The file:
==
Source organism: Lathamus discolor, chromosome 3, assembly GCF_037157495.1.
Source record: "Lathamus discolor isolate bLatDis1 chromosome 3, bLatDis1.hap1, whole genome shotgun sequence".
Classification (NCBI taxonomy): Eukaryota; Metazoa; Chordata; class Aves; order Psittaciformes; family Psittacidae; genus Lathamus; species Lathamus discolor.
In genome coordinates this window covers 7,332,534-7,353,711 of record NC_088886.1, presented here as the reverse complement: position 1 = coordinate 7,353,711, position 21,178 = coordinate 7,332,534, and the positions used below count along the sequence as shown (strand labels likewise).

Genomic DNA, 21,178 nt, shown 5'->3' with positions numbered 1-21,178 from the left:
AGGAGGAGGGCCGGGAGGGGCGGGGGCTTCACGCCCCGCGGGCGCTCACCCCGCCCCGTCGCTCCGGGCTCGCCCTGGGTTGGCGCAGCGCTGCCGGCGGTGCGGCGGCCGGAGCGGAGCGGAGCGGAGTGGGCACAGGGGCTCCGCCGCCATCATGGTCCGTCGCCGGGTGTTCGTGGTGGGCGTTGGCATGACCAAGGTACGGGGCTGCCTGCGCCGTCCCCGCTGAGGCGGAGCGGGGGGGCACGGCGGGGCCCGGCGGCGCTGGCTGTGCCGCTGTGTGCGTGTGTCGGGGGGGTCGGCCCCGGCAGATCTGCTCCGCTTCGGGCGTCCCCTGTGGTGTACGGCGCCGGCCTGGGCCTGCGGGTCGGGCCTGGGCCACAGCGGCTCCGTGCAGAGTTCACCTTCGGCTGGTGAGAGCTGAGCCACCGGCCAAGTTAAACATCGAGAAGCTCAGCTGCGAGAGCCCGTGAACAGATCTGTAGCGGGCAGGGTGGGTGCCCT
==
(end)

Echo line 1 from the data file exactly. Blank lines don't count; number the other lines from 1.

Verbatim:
Source organism: Lathamus discolor, chromosome 3, assembly GCF_037157495.1.